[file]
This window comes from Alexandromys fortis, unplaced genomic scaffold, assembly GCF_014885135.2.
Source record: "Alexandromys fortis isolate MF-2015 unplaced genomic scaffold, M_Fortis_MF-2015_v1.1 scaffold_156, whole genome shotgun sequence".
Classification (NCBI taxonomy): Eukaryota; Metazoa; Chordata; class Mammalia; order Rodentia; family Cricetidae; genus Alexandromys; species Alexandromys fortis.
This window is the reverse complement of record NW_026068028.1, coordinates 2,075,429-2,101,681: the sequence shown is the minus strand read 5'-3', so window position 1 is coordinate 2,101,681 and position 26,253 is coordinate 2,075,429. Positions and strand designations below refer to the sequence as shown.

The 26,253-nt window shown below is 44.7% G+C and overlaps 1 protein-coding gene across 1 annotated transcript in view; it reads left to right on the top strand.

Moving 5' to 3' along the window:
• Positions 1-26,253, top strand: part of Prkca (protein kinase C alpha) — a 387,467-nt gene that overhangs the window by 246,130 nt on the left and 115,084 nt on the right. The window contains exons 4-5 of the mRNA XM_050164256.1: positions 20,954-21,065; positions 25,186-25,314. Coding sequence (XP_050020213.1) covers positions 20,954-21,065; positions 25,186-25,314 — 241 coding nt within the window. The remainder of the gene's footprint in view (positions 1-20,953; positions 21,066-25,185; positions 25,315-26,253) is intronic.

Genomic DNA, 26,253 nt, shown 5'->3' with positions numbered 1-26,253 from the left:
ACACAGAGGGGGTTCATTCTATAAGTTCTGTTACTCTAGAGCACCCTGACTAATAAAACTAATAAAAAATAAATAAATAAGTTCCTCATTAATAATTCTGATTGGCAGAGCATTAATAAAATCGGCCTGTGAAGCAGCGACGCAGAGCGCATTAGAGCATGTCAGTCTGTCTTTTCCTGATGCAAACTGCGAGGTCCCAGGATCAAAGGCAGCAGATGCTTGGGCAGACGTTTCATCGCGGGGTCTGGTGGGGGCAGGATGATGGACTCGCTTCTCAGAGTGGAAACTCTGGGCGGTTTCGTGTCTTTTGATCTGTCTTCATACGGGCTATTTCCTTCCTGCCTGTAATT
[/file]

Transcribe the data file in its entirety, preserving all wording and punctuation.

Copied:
This window comes from Alexandromys fortis, unplaced genomic scaffold, assembly GCF_014885135.2.
Source record: "Alexandromys fortis isolate MF-2015 unplaced genomic scaffold, M_Fortis_MF-2015_v1.1 scaffold_156, whole genome shotgun sequence".
Classification (NCBI taxonomy): Eukaryota; Metazoa; Chordata; class Mammalia; order Rodentia; family Cricetidae; genus Alexandromys; species Alexandromys fortis.
This window is the reverse complement of record NW_026068028.1, coordinates 2,075,429-2,101,681: the sequence shown is the minus strand read 5'-3', so window position 1 is coordinate 2,101,681 and position 26,253 is coordinate 2,075,429. Positions and strand designations below refer to the sequence as shown.

The 26,253-nt window shown below is 44.7% G+C and overlaps 1 protein-coding gene across 1 annotated transcript in view; it reads left to right on the top strand.

Moving 5' to 3' along the window:
• Positions 1-26,253, top strand: part of Prkca (protein kinase C alpha) — a 387,467-nt gene that overhangs the window by 246,130 nt on the left and 115,084 nt on the right. The window contains exons 4-5 of the mRNA XM_050164256.1: positions 20,954-21,065; positions 25,186-25,314. Coding sequence (XP_050020213.1) covers positions 20,954-21,065; positions 25,186-25,314 — 241 coding nt within the window. The remainder of the gene's footprint in view (positions 1-20,953; positions 21,066-25,185; positions 25,315-26,253) is intronic.

Genomic DNA, 26,253 nt, shown 5'->3' with positions numbered 1-26,253 from the left:
ACACAGAGGGGGTTCATTCTATAAGTTCTGTTACTCTAGAGCACCCTGACTAATAAAACTAATAAAAAATAAATAAATAAGTTCCTCATTAATAATTCTGATTGGCAGAGCATTAATAAAATCGGCCTGTGAAGCAGCGACGCAGAGCGCATTAGAGCATGTCAGTCTGTCTTTTCCTGATGCAAACTGCGAGGTCCCAGGATCAAAGGCAGCAGATGCTTGGGCAGACGTTTCATCGCGGGGTCTGGTGGGGGCAGGATGATGGACTCGCTTCTCAGAGTGGAAACTCTGGGCGGTTTCGTGTCTTTTGATCTGTCTTCATACGGGCTATTTCCTTCCTGCCTGTAATT